The nomination of Aiona, a former judge who went on to serve two terms under Gov. Linda Lingle, signals that Republicans in Hawaii prefer traditional GOP candidates compared to those who align more with the politics of former President Donald Trump.

He ran a low-key campaign compared to his opponents, who mostly raised and spent more money than he did on the campaign trail.

Election 2022 Hawaii Republican gubernatorial candidate Duke Aiona waving governor race
Former Hawaii Lt. Gov. Duke Aiona won the GOP nomination for governor. AP Photo/Audrey McAvoy/2022

In an interview with Hawaii News Now late Saturday, Aiona said he had exchanged text messages with BJ Penn and he doesn’t think there’s any ill will between him and the other GOP candidates.

“I don’t see any animosity between any of us and I’m hopeful that we can be united as we move forward into the general election because this is all about what we all stood for, which is that we all have a robust, two-party system in the state of Hawaii,” Aiona said.

Given the opportunity to pin down his opponents on issues during the HNN debate earlier this summer, Aiona declined to ask any questions and instead thanked his opponents for running at all.

Aiona also noted the low voter turnout rate, and said he would appeal to people who hadn’t voted. He speculated many didn’t participate because “they’re fed up with the corruption that we’ve had; they’re fed up with the bickering that was happening on the Democrat side.”

“Only 30% of the voters voted. There’s a lot of votes out there,” he said. “So I want to appeal to them also. Let’s make the change that I’ve been hearing about … and let’s bring back a robust, two-party system to the state of Hawaii.”

Deliberately or not, Aiona established himself as a foil to Penn during the campaign. Penn and Tsuneyoshi have both questioned the validity of the 2020 election that saw Joe Biden elected president. When asked about the 2020 election results at a Hawaii News Now debate, Aiona said that he had no evidence the election was stolen.

Numerous investigations in multiple states have shown no evidence of widespread voter fraud. State and federal courts have rejected numerous baseless claims, including here in Hawaii, that the election was somehow stolen.

On topics like abortion access, which is protected in Hawaii, Aiona said he would leave such decisions up to the Legislature and to voters.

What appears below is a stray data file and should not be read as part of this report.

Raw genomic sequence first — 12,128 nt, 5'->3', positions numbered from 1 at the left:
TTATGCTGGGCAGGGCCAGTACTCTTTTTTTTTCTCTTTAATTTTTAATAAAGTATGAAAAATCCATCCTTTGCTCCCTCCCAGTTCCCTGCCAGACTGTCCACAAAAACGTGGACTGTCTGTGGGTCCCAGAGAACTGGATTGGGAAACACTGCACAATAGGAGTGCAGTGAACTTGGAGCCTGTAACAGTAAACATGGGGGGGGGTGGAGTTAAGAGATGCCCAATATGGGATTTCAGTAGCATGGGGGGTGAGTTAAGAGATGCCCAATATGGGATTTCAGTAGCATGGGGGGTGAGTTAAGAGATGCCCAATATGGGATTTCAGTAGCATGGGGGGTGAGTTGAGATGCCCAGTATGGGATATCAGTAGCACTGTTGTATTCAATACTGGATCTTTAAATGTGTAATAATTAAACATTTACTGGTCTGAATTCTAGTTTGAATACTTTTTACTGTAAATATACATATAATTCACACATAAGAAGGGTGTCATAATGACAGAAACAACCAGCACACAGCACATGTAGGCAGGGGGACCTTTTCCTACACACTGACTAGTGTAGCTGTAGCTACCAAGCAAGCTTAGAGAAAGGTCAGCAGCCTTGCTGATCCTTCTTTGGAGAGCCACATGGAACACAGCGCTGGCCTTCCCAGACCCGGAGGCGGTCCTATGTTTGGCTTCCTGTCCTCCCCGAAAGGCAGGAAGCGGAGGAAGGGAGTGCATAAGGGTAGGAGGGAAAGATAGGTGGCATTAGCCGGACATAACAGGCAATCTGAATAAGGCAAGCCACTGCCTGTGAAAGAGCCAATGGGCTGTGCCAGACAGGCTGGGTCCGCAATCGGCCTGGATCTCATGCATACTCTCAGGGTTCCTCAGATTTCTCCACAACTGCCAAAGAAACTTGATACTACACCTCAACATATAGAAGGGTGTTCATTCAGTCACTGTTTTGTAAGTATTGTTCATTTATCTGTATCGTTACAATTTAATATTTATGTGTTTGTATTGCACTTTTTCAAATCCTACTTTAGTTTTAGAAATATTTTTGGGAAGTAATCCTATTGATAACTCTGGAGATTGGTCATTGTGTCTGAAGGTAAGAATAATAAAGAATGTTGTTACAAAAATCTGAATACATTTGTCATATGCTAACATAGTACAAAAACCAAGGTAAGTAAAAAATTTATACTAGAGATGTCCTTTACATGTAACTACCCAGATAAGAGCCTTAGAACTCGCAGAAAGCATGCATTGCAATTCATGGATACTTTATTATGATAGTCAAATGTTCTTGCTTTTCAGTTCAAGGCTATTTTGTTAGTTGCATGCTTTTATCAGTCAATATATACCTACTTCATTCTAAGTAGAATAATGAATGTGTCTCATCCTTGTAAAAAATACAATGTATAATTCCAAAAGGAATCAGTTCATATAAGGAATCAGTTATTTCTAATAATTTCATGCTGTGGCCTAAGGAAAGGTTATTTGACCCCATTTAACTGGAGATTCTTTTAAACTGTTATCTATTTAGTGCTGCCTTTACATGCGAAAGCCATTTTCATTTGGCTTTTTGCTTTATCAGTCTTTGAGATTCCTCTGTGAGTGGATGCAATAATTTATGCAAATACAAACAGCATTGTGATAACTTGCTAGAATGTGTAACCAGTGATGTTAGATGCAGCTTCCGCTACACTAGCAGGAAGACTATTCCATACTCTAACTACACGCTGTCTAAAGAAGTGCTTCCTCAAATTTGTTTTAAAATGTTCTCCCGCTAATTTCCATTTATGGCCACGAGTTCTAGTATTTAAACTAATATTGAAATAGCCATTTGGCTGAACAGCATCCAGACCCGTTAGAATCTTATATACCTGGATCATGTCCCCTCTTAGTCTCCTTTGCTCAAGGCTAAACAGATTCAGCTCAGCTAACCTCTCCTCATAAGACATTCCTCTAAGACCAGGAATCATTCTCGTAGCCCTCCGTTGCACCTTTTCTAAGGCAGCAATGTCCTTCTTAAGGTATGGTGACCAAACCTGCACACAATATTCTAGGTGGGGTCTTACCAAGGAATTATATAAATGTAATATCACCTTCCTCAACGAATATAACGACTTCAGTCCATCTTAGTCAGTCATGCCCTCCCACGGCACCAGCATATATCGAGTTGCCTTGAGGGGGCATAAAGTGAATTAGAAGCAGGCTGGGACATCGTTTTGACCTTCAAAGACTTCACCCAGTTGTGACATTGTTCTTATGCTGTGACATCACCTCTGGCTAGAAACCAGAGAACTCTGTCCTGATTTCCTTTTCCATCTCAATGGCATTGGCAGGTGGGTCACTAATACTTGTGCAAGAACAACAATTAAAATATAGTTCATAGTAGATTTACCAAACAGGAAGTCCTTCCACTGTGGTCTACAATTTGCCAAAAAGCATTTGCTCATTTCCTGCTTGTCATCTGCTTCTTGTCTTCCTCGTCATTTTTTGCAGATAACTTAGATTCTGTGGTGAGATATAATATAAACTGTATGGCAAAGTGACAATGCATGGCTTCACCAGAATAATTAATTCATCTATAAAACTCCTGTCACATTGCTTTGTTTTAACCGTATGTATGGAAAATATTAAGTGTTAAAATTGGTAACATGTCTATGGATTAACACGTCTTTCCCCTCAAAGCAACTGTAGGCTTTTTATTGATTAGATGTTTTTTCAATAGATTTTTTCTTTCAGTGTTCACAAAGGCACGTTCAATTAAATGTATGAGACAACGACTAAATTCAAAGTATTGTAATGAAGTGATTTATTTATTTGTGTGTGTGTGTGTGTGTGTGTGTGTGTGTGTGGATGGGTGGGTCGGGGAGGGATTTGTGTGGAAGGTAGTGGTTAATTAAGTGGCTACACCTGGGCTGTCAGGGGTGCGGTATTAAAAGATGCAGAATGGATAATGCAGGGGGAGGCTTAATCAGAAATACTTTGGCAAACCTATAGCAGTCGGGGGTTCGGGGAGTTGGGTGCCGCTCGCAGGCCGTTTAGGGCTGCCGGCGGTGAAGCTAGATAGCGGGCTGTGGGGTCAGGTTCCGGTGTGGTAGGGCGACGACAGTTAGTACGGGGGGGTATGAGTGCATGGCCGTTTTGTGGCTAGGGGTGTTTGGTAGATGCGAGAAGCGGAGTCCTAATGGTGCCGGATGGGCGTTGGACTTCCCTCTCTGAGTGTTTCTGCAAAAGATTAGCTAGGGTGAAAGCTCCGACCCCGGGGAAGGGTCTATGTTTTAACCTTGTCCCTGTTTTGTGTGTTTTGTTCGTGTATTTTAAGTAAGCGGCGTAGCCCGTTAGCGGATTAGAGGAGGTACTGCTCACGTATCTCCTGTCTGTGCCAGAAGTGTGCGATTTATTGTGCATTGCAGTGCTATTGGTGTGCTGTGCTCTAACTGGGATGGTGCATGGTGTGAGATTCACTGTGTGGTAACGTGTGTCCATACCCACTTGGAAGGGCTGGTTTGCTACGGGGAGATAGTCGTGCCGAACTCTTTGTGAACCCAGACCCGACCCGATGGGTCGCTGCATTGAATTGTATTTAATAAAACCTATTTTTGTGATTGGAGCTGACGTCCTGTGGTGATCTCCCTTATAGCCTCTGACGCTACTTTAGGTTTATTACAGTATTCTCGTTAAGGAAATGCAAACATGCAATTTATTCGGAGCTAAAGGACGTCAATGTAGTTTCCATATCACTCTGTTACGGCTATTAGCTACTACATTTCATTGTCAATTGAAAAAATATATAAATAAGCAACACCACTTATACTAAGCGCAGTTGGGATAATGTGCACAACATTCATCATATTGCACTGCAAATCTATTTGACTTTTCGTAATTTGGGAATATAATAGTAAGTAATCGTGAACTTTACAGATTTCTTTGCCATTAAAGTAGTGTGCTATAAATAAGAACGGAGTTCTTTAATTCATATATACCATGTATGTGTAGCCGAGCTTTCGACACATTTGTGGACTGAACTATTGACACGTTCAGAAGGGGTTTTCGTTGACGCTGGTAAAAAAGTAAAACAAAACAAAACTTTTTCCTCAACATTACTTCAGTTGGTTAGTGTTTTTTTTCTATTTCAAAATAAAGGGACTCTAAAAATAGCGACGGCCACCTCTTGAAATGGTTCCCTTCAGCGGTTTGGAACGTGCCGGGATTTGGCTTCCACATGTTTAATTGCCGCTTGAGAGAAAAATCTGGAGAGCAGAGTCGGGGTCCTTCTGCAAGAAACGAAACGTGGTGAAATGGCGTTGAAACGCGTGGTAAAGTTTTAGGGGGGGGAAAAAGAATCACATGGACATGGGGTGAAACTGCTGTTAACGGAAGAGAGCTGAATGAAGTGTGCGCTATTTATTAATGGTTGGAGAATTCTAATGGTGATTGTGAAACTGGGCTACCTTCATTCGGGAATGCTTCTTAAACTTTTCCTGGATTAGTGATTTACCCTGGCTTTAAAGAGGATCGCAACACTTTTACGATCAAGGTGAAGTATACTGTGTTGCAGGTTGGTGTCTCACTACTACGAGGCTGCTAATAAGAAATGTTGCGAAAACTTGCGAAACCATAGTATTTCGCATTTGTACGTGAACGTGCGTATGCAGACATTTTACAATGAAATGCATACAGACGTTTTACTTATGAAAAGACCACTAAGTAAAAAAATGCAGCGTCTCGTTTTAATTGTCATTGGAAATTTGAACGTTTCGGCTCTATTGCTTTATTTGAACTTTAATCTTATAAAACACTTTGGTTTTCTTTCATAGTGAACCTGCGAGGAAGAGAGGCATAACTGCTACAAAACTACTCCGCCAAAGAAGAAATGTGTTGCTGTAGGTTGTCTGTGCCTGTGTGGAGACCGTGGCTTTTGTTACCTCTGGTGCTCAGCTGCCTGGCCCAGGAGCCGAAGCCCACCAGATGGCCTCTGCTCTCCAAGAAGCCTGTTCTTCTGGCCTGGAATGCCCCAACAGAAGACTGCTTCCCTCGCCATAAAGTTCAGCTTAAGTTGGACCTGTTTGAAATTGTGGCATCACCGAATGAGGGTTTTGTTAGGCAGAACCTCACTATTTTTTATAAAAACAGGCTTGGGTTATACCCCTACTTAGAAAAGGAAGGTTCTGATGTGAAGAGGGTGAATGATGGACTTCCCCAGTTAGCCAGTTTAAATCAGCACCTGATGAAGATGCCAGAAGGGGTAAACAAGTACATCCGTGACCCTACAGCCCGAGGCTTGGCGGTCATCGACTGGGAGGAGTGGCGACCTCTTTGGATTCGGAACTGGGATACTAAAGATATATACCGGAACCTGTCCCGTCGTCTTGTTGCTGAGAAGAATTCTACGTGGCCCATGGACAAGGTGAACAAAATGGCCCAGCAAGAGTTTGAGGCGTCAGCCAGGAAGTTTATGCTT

Earlier this year, Penn joined protesters opposed to mask and vaccine mandates at a Board of Education meeting.

While Aiona said he does not support vaccine mandates like those instituted during the pandemic, he is not against vaccinations and did not go so far as to question the efficacy of vaccinations for Covid-19 and other diseases.

However, he said the lockdowns and mandates did play into his decision to run again. “We have a broken moral compass. I think we’ve lost our way in many ways and so I want to make sure that we can bring that back. We can fix this compass,” he said.

Penn has declined multiple requests for interviews by local media, but in several forums said that he supports zoning rules that would allow for more housing, legalizing recreational marijuana and growing more exportable food.

Tsuneyoshi, a first-term Honolulu City Council member, trailed in the polls this election season. Cordery led a strong fundraising and campaigning effort, but failed to gain ground in the run-up to the primary.

Civil Beat reporters Blaze Lovell and Kirstin Downey contributed to this report.

Support nonprofit, independent journalism.

During this election season, we hope that our coverage provides you with the information to make informed decisions on issues that you care deeply about.

Whether it’s affordable housing, education or the environment, these issues depend on your vote, and our ability to report on them depends on your support.

Every contribution, however big or small, allows us to continue keeping readers informed through election day and beyond. So, if you found value in our coverage, please take the next step by making a contribution to Civil Beat today.

About the Author